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java1900

@comcastbusiness.net

[General] IVR new setup

Hi Team,
i could not find this info online.
i am new to IVR,
what am i looking at for cost if all i want is

people call from outside,
get few options recorded,
punch in few DTMF options back to an SAP server, via ip.

no call center, no other fancy stuff.
i want a HW based thing, at the site where the SAP server is.

thats all

thanks


Stewart

join:2005-07-13
kudos:24

1 recommendation

Your question is too vague to give a specific answer. I assume that callers will query and possibly update an SAP database. Is that correct? Could you provide an example of what a caller would hear and enter for a typical transaction? How many concurrent callers do you expect?

If you will be processing only a few callers at a time, you can run Asterisk or FreeSWITCH on almost any physical or virtual server at your location. The software itself is free. If the incoming VoIP service is toll-free, expect to pay two to three cents per minute, plus a few dollars per month. For a local number, you'll pay $8 to $20 per month for each channel of call capacity.

The cost of setting up the system can be substantial, if you need prompts in multiple languages, have complex menus or help messages, have special security or logging requirements, etc. You may also want to pay for professional voice talent. If you don't have the skills in-house, there are companies that specialize in developing custom IVRs.

If the general public will be calling in, you should consider a speech-enabled IVR; it's dangerous to enter DTMF while driving.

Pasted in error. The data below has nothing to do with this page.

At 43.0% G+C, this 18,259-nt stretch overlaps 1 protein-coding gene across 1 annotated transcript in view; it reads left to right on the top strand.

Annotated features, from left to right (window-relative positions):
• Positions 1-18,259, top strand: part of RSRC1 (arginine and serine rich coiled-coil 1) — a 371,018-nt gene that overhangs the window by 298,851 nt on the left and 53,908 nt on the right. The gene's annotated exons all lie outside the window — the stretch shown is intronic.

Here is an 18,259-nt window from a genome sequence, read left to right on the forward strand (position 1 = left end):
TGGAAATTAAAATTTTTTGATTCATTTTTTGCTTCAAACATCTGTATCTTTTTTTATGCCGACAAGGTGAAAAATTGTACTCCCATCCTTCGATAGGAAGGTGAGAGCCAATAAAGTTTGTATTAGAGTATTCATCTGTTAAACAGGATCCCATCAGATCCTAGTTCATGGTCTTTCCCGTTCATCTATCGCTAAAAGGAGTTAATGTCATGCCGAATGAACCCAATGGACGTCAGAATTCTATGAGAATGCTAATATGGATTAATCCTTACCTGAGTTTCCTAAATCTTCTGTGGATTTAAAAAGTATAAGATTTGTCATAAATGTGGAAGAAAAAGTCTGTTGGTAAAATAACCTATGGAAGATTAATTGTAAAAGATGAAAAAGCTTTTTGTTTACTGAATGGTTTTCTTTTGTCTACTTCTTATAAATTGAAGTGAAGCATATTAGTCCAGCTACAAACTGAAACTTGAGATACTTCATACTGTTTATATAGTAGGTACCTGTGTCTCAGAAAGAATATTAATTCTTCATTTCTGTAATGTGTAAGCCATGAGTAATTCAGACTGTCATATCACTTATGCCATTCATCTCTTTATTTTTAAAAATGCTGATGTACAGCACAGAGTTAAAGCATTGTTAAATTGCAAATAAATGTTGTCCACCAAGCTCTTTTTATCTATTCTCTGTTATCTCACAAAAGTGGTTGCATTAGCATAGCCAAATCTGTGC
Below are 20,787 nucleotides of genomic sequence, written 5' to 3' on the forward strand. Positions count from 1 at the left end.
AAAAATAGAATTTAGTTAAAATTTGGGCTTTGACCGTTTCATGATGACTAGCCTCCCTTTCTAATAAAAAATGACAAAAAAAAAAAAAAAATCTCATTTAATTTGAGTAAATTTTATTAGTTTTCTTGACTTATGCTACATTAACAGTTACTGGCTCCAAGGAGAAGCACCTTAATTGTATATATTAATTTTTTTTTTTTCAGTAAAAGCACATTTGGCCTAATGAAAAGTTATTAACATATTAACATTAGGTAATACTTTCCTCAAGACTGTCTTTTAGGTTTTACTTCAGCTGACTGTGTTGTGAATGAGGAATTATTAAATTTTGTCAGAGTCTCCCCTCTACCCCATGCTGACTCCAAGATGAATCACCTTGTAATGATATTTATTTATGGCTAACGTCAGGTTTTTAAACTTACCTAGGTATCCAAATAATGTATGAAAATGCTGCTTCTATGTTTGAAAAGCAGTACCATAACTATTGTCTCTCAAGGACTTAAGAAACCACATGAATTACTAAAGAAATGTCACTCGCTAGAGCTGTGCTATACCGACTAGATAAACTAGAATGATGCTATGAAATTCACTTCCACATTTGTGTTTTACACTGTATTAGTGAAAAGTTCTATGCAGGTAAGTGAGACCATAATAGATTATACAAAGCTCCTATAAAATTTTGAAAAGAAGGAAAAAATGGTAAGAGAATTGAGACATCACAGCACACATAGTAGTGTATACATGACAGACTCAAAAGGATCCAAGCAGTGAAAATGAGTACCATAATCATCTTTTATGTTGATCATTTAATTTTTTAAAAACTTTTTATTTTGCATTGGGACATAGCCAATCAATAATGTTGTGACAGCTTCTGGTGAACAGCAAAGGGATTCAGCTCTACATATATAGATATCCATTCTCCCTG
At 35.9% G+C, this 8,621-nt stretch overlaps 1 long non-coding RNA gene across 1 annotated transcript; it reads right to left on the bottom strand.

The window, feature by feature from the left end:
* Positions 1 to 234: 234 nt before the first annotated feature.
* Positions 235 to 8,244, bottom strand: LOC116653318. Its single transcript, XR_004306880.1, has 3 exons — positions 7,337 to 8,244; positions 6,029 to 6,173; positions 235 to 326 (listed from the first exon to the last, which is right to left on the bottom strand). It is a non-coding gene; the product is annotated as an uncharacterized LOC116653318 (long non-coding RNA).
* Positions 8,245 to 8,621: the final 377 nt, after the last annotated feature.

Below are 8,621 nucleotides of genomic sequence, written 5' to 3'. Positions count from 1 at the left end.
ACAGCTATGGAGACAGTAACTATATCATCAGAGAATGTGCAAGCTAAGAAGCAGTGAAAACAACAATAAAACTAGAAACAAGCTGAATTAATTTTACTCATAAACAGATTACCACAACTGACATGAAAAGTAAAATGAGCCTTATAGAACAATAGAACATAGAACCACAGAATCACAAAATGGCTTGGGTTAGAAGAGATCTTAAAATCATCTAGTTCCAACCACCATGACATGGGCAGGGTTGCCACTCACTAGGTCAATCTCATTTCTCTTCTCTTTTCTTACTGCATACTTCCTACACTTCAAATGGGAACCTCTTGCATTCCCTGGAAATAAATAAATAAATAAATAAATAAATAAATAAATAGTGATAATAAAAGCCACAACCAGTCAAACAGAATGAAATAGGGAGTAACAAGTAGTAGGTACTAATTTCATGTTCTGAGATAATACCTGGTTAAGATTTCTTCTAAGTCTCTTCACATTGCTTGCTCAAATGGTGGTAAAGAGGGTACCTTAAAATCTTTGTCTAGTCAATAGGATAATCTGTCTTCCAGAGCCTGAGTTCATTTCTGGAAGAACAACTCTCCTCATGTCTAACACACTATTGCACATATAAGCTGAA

java1900

@comcastbusiness.net

Hi Stewart,

here is the setup,

a driver would call in after finishing his load from the PSTN that number, and only drivers do,
that number will give very few prompts to accept load number, location code, and amount,
all to be done thru DTMF RELAY, no more than 20 digits all together,

then
that dtmf need to go to SAP webservices enabled server via IP.

thats all
i expect no more than 10 calls at one time to each client setup.

i really want to find a system to demo in my office,
then install it at client site.
again, i know nothing about IVR or how the thing look like,
but i prefer a HW based, connected to a dedicated analog line, thats talks to that SAP server via IP at the site on the same LAN.

how is that possible ?

thanks


Stewart

join:2005-07-13
kudos:24

Why do you want an IVR? My first choice would be a smartphone app, if the drivers have smartphones and data plans (or access to Wi-Fi). To get started quickly, use a web form instead of a custom app.

If they don't all have smartphones, I'd have them send an SMS (text message) with the three numbers. Look at Anveo or Tropo. The SMS gets turned into an HTTP request, your server validates the information and sends a confirmation or reject text back to the driver. In addition to being faster and less error prone than the IVR, the info on the driver's phone could be useful for troubleshooting or resolving disputes.

If you must have an IVR, IMO it's quicker and more reliable to do it in the cloud. Tropo is designed for your type of app; Anveo can do it too (and less expensively), but their documentation is sparse and it can be harder to get started. However, either will be easier than using your own server.

If you must use your own server, I'd go with a VoIP number, at least for the demo, so you won't get bogged down with details of configuring FXO ports, etc. If you feel that VoIP is not reliable enough for the production systems, IMO you should use a PRI (with a backup if desired), it's more economical and less problematic than 10 analog lines.

If you absolutely want analog lines, for the demo get an Obihai OBi110 to interface one analog line to your server. For production, look at Digium's offerings.



java1900

@comcastbusiness.net

Stewart,

whats the best way of doing this, without having to rely on smart phones, and too much technology...as these drivers have their own phones.